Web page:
Meet Jeryl Hayes, a 2004 graduate of Denison University who is now working as the Movement Building Director at If/When/How, a national network of legal professionals and law students dedicated to promoting reproductive justice. In her current role, Jeryl teaches aspiring lawyers and other legal professionals how to better advance the mission of reproductive justice through law.
Jeryl graduated Denison in 2004 as a Communications major and Spanish minor. Her extracurricular involvement was extensive. She worked as a Residential Advisor in the Office of Residential Communities and Housing, now known as a Community Advisor. In addition, she worked for the Office of Admissions giving tours and interviewing prospective students. She was also a co-governor for DCGA, a member of Ladies Night Out (LNO), and a DJ at the Doobie.
After her time on the Hill, Jeryl went to the workforce for four years before attending law school to pursue her Juris Doctor and Masters of Law. Jeryl attributes her dedication to law and smooth transition from the workforce to law school to the academic vigor and extracurricular involvements at Denison. Denison equipped her with time management skills that proved to be incredibly helpful in her current role and other facets of her life such as volunteer work.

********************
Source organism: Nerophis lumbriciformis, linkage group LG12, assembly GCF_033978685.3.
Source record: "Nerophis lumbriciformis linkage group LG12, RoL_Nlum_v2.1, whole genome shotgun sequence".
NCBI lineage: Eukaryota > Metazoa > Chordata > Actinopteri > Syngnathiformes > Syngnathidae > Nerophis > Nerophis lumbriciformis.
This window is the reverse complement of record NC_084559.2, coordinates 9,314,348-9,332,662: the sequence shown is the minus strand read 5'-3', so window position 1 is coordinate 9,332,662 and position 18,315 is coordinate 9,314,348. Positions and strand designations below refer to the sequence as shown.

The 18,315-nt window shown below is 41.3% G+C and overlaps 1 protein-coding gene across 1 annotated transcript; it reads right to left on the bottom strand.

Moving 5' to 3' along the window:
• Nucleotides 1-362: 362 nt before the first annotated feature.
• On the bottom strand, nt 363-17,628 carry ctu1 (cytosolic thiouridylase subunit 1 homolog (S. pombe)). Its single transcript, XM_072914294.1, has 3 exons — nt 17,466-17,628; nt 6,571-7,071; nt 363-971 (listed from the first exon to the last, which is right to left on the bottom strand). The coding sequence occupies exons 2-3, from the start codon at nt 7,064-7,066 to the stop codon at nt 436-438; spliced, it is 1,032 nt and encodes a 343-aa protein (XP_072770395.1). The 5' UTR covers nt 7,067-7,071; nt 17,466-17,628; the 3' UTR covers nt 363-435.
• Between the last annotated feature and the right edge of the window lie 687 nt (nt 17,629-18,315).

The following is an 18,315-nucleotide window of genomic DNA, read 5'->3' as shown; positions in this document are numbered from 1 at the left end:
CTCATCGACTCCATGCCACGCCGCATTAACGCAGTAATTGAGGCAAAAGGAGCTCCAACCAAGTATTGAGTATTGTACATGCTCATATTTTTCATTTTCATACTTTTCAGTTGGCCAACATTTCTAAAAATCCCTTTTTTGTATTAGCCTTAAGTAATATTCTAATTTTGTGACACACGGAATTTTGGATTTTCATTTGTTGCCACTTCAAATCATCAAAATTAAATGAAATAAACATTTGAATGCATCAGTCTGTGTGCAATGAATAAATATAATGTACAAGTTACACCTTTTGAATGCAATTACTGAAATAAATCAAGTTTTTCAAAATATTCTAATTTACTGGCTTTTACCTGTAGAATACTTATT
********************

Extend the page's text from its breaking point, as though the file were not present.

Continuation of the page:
Jeryl will be the first to tell you that the hard and soft skills she was able to gain during her time on the Hill led her to her dream job. If/When/How is an organization not only tailored to her strengths as a lawyer, but it is an organization dedicated to reproductive justice, a topic in which she’s passionate about.
She’ll admit herself, she did not even know a social justice lawyer was a career option; but navigating the workforce, going to law school, and taking each opportunity opened her eyes to numerous career paths that she did not even know existed:
“Be open to what opportunities come up even if they may be different than the pathway you envisioned for yourself. There’s something to be learned from every internship opportunity, every job opportunity.”
And for those in the audience debating between going straight into a graduate or law program, or taking a break, Jeryl highly recommends taking that break:
“I encourage people who are considering graduate school to take time off. There’s a lot to learn about how the real world works that you can then bring into your graduate work.”
If you ever have any questions about social justice law, postgraduate programs, or general career advice, Jeryl is more than happy to help. Her email is always open (firstname.lastname@example.org) and she’s always happy to connect via LinkedIn